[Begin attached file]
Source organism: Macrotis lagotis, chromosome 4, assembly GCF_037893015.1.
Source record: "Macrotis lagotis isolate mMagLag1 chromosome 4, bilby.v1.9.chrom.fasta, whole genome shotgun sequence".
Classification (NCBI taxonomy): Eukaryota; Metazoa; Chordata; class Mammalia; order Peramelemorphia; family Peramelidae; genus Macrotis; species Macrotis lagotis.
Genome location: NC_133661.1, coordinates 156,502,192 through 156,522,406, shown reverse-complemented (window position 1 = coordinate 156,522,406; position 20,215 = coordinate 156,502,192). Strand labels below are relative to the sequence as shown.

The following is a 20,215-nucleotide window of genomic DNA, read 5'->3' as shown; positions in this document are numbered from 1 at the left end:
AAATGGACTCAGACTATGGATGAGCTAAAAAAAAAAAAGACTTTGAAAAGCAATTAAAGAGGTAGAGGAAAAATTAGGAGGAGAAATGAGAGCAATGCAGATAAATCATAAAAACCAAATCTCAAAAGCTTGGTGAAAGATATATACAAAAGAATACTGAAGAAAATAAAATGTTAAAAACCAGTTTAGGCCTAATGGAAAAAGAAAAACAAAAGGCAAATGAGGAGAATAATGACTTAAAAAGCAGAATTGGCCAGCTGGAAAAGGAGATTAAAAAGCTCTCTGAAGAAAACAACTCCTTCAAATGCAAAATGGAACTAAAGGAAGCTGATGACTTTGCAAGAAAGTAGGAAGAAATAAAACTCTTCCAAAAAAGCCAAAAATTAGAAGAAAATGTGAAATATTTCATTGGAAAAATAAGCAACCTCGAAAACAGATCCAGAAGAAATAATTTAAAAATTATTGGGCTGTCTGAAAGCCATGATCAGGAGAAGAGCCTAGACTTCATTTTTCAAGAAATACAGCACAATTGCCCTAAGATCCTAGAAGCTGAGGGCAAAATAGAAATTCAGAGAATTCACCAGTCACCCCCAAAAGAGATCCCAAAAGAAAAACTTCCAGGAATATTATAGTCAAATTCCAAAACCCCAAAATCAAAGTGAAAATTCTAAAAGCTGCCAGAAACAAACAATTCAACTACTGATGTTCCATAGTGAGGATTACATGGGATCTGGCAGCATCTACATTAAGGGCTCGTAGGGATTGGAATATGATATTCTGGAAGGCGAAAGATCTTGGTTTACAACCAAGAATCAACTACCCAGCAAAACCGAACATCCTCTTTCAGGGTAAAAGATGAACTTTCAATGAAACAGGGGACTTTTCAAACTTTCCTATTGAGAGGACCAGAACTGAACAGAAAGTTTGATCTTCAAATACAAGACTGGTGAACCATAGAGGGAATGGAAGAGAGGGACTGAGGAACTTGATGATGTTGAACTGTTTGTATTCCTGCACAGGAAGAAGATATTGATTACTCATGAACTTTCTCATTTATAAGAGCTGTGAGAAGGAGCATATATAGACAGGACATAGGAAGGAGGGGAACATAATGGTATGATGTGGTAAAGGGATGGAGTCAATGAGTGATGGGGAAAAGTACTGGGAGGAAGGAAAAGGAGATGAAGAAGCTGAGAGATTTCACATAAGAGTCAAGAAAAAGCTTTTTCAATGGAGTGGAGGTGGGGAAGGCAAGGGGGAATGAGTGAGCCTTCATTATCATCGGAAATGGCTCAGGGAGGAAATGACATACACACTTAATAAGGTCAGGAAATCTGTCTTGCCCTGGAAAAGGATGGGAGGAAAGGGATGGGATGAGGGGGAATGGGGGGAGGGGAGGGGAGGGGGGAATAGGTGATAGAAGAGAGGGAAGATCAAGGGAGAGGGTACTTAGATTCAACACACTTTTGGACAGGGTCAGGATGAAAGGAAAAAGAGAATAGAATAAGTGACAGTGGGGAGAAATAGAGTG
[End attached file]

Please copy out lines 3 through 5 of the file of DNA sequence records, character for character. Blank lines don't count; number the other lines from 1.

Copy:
Classification (NCBI taxonomy): Eukaryota; Metazoa; Chordata; class Mammalia; order Peramelemorphia; family Peramelidae; genus Macrotis; species Macrotis lagotis.
Genome location: NC_133661.1, coordinates 156,502,192 through 156,522,406, shown reverse-complemented (window position 1 = coordinate 156,522,406; position 20,215 = coordinate 156,502,192). Strand labels below are relative to the sequence as shown.

The following is a 20,215-nucleotide window of genomic DNA, read 5'->3' as shown; positions in this document are numbered from 1 at the left end: